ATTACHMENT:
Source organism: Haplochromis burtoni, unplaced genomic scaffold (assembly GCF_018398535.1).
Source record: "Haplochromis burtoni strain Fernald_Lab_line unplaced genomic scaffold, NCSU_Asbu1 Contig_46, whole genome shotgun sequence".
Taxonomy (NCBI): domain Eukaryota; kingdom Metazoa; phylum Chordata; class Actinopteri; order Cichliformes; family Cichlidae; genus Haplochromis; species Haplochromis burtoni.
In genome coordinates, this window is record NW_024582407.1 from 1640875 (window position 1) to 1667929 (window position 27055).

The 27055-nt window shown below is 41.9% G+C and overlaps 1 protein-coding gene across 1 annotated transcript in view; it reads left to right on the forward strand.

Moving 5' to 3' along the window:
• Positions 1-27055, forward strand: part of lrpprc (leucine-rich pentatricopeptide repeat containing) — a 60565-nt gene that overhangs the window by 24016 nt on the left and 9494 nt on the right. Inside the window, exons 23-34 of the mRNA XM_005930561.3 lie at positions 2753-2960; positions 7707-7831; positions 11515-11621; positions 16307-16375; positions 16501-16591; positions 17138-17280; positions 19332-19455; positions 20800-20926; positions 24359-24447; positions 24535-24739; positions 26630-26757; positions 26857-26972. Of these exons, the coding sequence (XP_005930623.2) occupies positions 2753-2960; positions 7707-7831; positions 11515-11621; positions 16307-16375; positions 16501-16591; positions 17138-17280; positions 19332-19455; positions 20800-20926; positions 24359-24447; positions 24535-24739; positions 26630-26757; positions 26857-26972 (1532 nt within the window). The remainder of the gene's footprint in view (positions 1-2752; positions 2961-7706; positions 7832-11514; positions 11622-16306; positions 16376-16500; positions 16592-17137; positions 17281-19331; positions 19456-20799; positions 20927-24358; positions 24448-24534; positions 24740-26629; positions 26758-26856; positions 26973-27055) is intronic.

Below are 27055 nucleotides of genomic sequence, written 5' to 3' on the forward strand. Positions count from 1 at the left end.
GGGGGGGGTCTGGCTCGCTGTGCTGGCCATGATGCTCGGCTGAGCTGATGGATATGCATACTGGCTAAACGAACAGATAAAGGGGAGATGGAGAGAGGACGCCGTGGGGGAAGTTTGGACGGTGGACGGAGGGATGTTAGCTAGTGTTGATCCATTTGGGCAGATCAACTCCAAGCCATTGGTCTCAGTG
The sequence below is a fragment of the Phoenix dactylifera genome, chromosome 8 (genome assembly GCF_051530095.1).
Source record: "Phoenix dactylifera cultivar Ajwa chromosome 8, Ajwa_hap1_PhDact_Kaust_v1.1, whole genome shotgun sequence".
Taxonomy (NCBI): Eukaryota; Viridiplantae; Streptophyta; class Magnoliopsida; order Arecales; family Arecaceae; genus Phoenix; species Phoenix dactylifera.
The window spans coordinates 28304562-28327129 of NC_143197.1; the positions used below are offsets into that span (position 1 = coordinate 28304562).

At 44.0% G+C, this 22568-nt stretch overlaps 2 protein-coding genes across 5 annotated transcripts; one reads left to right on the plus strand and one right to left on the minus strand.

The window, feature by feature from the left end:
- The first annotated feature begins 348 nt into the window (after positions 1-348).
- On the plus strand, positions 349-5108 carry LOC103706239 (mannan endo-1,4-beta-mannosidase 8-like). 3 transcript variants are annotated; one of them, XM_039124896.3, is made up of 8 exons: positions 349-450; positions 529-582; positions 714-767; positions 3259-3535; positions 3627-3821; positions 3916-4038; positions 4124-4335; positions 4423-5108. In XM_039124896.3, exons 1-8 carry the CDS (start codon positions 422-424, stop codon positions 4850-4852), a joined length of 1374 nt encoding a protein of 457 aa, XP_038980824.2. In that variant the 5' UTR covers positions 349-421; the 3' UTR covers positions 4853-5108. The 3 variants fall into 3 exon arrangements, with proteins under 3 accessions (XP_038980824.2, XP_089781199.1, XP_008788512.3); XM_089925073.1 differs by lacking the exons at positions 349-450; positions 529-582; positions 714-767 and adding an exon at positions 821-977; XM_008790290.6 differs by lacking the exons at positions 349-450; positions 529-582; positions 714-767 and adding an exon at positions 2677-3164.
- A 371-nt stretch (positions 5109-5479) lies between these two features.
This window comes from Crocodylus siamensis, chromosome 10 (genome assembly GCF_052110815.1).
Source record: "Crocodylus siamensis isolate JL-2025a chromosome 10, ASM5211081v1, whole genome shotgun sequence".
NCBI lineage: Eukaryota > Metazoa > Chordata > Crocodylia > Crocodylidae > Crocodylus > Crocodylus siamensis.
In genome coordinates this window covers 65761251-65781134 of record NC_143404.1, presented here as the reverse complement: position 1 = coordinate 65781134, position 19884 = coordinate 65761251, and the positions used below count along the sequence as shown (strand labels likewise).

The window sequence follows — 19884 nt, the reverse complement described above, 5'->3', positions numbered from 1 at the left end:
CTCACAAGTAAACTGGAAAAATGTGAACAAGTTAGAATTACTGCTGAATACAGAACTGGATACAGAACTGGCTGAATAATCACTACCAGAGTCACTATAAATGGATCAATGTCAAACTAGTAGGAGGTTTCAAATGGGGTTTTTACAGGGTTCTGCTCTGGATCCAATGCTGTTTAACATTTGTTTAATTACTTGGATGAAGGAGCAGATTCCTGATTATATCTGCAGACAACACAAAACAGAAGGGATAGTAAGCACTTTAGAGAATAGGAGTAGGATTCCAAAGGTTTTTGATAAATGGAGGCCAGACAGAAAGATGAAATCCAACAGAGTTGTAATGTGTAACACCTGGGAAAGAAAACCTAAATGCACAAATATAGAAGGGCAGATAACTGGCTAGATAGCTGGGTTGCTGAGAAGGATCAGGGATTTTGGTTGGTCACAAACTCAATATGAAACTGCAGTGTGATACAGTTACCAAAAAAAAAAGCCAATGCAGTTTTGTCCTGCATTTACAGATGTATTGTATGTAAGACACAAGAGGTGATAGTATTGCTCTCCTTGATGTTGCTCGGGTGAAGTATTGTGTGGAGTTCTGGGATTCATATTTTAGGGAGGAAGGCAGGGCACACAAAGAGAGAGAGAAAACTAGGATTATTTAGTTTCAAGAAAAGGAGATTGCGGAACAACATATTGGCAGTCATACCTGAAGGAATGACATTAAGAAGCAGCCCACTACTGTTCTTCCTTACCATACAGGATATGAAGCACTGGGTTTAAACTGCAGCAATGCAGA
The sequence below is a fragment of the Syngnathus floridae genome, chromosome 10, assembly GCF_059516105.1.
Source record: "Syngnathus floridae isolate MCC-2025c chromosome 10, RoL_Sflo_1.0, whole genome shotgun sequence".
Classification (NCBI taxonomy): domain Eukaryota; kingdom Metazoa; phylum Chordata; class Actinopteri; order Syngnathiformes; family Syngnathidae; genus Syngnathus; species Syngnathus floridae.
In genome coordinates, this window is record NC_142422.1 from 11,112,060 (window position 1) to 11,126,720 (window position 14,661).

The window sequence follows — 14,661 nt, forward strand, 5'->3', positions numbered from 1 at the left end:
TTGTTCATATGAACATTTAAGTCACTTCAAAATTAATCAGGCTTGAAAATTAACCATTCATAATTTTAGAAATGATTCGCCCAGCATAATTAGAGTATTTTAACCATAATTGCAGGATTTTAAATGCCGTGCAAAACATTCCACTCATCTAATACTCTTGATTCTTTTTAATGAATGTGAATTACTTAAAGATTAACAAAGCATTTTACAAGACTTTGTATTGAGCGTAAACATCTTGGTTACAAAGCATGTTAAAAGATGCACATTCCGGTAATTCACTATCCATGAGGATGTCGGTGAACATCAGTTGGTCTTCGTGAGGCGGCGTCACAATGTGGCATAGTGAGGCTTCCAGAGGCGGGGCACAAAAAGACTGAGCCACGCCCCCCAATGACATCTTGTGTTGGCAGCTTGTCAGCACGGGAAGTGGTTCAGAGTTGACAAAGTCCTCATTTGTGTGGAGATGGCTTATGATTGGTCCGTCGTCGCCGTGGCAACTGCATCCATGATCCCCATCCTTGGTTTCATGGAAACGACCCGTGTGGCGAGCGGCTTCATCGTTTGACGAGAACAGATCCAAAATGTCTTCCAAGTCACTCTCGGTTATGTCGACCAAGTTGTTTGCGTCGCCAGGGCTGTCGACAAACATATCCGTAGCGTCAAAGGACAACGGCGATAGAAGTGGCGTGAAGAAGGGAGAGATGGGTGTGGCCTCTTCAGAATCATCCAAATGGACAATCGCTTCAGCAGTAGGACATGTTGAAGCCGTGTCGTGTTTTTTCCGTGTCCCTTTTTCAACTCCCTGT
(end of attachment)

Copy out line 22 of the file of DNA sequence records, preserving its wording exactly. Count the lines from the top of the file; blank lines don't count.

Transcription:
In genome coordinates this window covers 65761251-65781134 of record NC_143404.1, presented here as the reverse complement: position 1 = coordinate 65781134, position 19884 = coordinate 65761251, and the positions used below count along the sequence as shown (strand labels likewise).